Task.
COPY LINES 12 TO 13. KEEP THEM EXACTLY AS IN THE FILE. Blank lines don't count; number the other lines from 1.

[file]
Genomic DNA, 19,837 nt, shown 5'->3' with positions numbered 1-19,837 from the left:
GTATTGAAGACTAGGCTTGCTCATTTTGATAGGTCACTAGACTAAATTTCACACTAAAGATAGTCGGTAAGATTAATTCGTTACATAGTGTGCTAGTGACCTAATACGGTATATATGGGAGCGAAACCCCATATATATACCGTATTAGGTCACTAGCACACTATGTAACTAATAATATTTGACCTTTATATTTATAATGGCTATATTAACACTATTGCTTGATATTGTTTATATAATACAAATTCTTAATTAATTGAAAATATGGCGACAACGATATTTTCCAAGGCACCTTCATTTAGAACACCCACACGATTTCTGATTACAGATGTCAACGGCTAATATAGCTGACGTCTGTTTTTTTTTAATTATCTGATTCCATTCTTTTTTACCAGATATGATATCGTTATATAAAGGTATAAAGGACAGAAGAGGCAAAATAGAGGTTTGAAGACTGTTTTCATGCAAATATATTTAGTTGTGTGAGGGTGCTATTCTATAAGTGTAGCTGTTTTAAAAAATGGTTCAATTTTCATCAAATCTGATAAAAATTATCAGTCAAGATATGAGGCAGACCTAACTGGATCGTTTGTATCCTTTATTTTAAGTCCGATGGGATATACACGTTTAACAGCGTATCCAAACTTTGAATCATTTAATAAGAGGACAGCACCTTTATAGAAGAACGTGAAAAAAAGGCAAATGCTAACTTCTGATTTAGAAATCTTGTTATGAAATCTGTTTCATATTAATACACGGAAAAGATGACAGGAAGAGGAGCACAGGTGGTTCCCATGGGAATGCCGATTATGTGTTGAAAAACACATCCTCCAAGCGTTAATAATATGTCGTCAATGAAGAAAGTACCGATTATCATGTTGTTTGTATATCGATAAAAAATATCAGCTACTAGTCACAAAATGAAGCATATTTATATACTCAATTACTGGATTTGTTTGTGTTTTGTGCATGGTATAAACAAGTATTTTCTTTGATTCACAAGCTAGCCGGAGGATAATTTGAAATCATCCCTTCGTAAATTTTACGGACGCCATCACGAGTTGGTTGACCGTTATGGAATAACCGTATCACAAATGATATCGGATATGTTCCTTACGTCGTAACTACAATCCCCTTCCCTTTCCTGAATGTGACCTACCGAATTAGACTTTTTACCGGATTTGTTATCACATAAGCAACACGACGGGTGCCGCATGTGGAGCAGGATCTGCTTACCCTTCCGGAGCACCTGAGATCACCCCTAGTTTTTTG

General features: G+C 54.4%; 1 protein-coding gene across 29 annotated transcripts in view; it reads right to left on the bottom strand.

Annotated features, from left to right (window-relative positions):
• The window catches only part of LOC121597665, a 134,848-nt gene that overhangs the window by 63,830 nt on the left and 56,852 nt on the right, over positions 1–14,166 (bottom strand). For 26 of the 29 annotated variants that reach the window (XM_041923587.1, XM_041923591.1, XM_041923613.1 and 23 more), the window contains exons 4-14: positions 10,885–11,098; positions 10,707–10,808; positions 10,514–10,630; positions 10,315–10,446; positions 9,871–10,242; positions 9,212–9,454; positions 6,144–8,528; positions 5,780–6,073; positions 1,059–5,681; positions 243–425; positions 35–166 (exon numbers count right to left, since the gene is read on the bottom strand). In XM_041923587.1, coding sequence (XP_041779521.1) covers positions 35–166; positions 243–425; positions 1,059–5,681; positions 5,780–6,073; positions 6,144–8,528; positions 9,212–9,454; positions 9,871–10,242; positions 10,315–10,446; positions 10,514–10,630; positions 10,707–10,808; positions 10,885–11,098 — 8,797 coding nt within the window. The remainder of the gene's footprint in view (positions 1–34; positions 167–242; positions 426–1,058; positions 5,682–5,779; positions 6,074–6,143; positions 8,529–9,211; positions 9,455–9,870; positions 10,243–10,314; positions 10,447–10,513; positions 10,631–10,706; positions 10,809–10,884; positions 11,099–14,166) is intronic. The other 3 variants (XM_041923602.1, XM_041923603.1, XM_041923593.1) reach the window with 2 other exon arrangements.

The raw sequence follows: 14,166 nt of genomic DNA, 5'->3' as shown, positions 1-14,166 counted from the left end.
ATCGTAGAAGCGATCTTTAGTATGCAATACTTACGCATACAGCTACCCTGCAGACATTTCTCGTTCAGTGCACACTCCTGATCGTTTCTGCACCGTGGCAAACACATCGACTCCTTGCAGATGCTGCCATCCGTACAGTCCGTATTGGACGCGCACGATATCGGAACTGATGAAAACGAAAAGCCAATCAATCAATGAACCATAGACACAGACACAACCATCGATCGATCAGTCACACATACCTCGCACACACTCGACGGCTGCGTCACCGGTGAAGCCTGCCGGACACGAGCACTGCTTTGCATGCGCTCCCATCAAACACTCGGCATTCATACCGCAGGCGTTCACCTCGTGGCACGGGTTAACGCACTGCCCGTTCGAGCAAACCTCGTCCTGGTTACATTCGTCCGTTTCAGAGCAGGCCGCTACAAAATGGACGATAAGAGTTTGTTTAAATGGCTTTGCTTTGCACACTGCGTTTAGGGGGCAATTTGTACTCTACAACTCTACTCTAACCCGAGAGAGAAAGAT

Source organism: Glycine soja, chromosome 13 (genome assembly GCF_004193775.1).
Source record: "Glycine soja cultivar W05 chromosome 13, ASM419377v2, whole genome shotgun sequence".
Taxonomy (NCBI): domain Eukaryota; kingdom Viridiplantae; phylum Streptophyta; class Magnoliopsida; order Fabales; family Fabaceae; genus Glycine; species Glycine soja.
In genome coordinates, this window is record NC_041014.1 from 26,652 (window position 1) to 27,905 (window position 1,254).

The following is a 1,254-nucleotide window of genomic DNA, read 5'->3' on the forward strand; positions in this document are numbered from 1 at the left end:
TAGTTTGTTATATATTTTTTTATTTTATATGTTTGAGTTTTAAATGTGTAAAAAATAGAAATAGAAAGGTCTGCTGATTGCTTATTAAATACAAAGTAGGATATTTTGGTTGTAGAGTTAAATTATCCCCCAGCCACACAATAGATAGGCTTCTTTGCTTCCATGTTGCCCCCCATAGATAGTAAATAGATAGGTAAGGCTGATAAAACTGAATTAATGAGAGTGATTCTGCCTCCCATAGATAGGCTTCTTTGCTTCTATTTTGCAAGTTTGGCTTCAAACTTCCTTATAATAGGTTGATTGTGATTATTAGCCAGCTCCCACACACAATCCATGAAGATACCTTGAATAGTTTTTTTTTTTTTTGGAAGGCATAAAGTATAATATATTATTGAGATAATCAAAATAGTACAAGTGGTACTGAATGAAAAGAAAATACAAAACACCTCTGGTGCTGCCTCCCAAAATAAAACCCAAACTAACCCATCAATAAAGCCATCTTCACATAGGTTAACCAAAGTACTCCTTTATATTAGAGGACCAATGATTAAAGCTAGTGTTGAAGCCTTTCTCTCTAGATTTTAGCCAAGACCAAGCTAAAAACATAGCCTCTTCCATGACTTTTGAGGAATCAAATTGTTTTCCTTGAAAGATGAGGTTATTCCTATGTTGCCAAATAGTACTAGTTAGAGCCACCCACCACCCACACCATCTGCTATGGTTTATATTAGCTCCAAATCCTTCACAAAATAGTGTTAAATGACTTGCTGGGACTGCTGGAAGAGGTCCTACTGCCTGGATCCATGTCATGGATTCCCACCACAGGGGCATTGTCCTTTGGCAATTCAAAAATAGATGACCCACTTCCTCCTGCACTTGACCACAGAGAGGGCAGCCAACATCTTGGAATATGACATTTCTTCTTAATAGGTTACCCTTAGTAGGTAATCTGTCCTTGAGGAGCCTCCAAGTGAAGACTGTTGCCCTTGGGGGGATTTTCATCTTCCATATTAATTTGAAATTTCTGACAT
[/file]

The following is a 1,254-nucleotide window of genomic DNA, read 5'->3' on the forward strand; positions in this document are numbered from 1 at the left end:
TAGTTTGTTATATATTTTTTTATTTTATATGTTTGAGTTTTAAATGTGTAAAAAATAGAAATAGAAAGGTCTGCTGATTGCTTATTAAATACAAAGTAGGATATTTTGGTTGTAGAGTTAAATTATCCCCCAGCCACACAATAGATAGGCTTCTTTGCTTCCATGTTGCCCCCCATAGATAGTAAATAGATAGGTAAGGCTGATAAAACTGAATTAATGAGAGTGATTCTGCCTCCCATAGATAGGCTTCTTTGCTTCTATTTTGCAAGTTTGGCTTCAAACTTCCTTATAATAGGTTGATTGTGATTATTAGCCAGCTCCCACACACAATCCATGAAGATACCTTGAATAGTTTTTTTTTTTTTTGGAAGGCATAAAGTATAATATATTATTGAGATAATCAAAATAGTACAAGTGGTACTGAATGAAAAGAAAATACAAAACACCTCTGGTGCTGCCTCCCAAAATAAAACCCAAACTAACCCATCAATAAAGCCATCTTCACATAGGTTAACCAAAGTACTCCTTTATATTAGAGGACCAATGATTAAAGCTAGTGTTGAAGCCTTTCTCTCTAGATTTTAGCCAAGACCAAGCTAAAAACATAGCCTCTTCCATGACTTTTGAGGAATCAAATTGTTTTCCTTGAAAGATGAGGTTATTCCTATGTTGCCAAATAGTACTAGTTAGAGCCACCCACCACCCACACCATCTGCTATGGTTTATATTAGCTCCAAATCCTTCACAAAATAGTGTTAAATGACTTGCTGGGACTGCTGGAAGAGGTCCTACTGCCTGGATCCATGTCATGGATTCCCACCACAGGGGCATTGTCCTTTGGCAATTCAAAAATAGATGACCCACTTCCTCCTGCACTTGACCACAGAGAGGGCAGCCAACATCTTGGAATATGACATTTCTTCTTAATAGGTTACCCTTAGTAGGTAATCTGTCCTTGAGGAGCCTCCAAGTGAAGACTGTTGCCCTTGGGGGGATTTTCATCTTCCATATTAATTTGAAATTTCTGACAT